Yes, that's correct, you hear me right. Today we're going to walk underneath the River Thames in London!!
The Greenwich Foot Tunnel connects Greenwich on the south side of the River Thames to Isle of Dogs on the north side. It was built in 1902 for workers living on the south to get to work at the docks on the north. Today it is still used by workers, but many of these workers now are middle class professionals living in the desirable south east London boroughs and working in Canary Wharf. What a change a whole century has made to the demographics of this major city.
THE SOUTH SIDE OF THE RIVER THAMES
The entrance to the Greenwich Foot Tunnel is next to the Cutty Sark, the last surviving clipper, built in 1869. That itself, is worth visiting particularly if you are interested in maritime history. The building with a green dome is where the walk underneath the River Thames starts.
Before we head over, lets take a look at what it's like on the south side of the river. There's a lot of open space around here, I actually came here twice when I was in London recently. The first time in the early evening to watch the sunset. I posted about it here. The second time was to walk underneath the River Thames. On both occasions, the area was fairly busy despite Covid, but not crowded, which was good. I know normally at this time in the year, Greenwich is a magnet for tourists from both overseas and local. It's only a short distance away from central London, and many come here to visit the Royal Observatory and the Greenwich Mean Time. That's the timeline for which all countries base their time on ie GMT +/- . There is an actual line on the ground where you can take photos! Anyway, I've digressed as I will talk about the GMT in another post. Let's head over to the north side of the Thames now.
Ok the tunnel looks a bit worn out, sorry to disappoint you. This is a functional tunnel, used by 1.2m people every year so there's a bit of wear and tear on the fabric. However, great British engineer means this over century year old tunnel is perfectly safe.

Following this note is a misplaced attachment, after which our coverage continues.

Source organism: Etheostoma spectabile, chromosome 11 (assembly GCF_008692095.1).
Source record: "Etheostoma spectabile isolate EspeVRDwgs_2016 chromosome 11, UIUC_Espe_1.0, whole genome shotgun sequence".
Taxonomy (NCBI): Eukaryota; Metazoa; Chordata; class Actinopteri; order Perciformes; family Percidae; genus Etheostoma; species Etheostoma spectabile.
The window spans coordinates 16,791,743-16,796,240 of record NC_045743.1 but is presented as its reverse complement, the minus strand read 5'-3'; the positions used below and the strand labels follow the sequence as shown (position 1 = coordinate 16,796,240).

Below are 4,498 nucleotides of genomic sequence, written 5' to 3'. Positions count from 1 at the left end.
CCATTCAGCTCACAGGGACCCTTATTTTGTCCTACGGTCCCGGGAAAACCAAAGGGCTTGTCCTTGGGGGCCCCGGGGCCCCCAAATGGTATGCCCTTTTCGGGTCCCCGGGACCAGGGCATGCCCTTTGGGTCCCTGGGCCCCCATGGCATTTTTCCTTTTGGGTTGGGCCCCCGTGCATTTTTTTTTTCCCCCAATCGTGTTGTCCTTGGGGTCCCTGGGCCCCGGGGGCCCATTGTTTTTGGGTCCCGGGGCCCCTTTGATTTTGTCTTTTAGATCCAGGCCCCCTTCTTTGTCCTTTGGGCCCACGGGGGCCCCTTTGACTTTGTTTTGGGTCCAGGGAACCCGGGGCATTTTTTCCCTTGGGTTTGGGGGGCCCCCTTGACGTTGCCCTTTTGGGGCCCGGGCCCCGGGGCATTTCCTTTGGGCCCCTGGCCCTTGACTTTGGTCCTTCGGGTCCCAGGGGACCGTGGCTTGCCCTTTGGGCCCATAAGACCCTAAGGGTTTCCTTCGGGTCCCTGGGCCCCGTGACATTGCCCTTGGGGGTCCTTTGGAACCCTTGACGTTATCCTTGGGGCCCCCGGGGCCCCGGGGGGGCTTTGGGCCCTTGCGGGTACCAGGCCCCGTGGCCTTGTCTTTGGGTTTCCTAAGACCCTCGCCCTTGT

It's built of cast iron, and after it was damaged by bombing in the second world war, thick steel and concrete lining was added to reinforce the tunnel. The entire tunnel is 1215 feet / 370 meters long and took me around 8 minutes to walk across (I've fast forward that to 1 minute in my video below). It's built 50 feet / 15 meters deep and is very cool inside, that was perfect for my visit as it was one of the hottest day in summer that day. There are elevators on both ends which weren't working when I was there. Apparently because the elevators are so deep under water, their precision on opening and closing the doors have to be very accurate, hence are always under maintaince. Seems like people's livelihood have improved during the century, but British engineer have taken a step back!
THE NORTH SIDE OF THE RIVER THAMES
The entrance on the other side of the Thames is located at Island Gardens, at Isle of Dogs. This used to be one of the dock areas, and is around 2 miles away from Canary Wharf. It's a bit of distance away for the commuters, that's why most of them will cycle. In my video, you'll see some of them in the tunnel, and you can imagine how much they'd appreciate the cool temperature in the tunnel when they have to heave their bike up and down the 100 steps when the elevators aren't working. Plenty of exercise!!!
I have made a short video of the Greenwich Foot Tunnel, walking underneath the River Thames. I hope you will enjoy it.